Des Plaines Theater
1476 Miner Street,
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The Des Plaines Theater was opened as a vaudeville/movies house on August 9, 1925 with Adolphe Menjou in “Are Parents People” plus five acts of vaudeville on the stage. Built for the Polka Brothers circuit, the theater was designed by architect William B. Betts of neighboring Park Ridge, who also designed the Glen Theatre (now the Glen Art Theatre) in west suburban Glen Ellyn among other theaters. The Spanish Moorish style foyer led into a Spanish Renaissance style auditorium, which originally seated 1,018 patrons and had a large stage and orchestra pit. The theatre was equipped with a 3 manual Geneva theatre organ which was installed in December 1925, and removed from the theatre in August 1934. The theater’s exterior was in an Art Deco style, complete with bright, multi-colored terra cotta on the facade.
In 1935, members of the Balaban family (of the Balaban & Katz chain fame) purchased the Des Plaines Theater, and it became primarily a first-run movie house. That same year, the theater was remodeled by the firm of Pereira & Pereira, adding some Art Deco style touches, especially to the marquee. In 1982, a fire nearly destroyed the theater, but it was reopened a couple years later as a twin, with each auditorium seating about 275 patrons and screening second-run films.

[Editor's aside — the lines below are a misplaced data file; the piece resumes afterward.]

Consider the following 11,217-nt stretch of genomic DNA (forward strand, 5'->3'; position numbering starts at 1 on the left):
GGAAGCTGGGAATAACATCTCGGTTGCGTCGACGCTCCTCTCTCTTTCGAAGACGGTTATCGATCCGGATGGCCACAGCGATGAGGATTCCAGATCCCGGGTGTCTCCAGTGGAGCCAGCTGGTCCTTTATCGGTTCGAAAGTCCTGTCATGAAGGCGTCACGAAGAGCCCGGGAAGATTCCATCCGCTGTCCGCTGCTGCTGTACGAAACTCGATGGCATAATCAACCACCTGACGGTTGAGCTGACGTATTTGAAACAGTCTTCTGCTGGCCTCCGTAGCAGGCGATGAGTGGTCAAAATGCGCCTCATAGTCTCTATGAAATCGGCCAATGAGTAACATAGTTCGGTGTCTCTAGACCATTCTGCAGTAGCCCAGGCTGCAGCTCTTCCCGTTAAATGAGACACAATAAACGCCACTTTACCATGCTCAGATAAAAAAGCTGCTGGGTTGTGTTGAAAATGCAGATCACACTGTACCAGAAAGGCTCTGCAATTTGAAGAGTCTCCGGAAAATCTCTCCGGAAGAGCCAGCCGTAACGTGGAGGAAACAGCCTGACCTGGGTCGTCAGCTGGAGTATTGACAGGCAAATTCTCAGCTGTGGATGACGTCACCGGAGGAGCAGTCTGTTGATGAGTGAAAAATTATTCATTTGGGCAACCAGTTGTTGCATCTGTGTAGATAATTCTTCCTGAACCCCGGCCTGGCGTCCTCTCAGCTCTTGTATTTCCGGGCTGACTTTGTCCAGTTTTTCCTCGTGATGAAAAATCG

The Des Plaines received a much-needed renovation in 1998, and showed primarily first-run East Indian films until closing in early-2003.
The Des Plaines Theater was again showing East Indian movies in 2006 and 2007, but was not been used since January 2008 when the theater was used to for a special showing of “High School Musical 2” hosted by Radio Disney. It then re-opened as a performing arts venue, which also shows movies.
In October 2010, work began converting the theater back to a single auditorium. Renovations were completed and the theater re-opened on November 11, 2011. Seating is now provided for 700, with hopes of adding a further 250 seats in the near future. Programming live theatre, Bollywood movies, independent movies, and hopes of including Hollywood movies and film festivals.
The Des Plaines Theatre was closed in January 2014.
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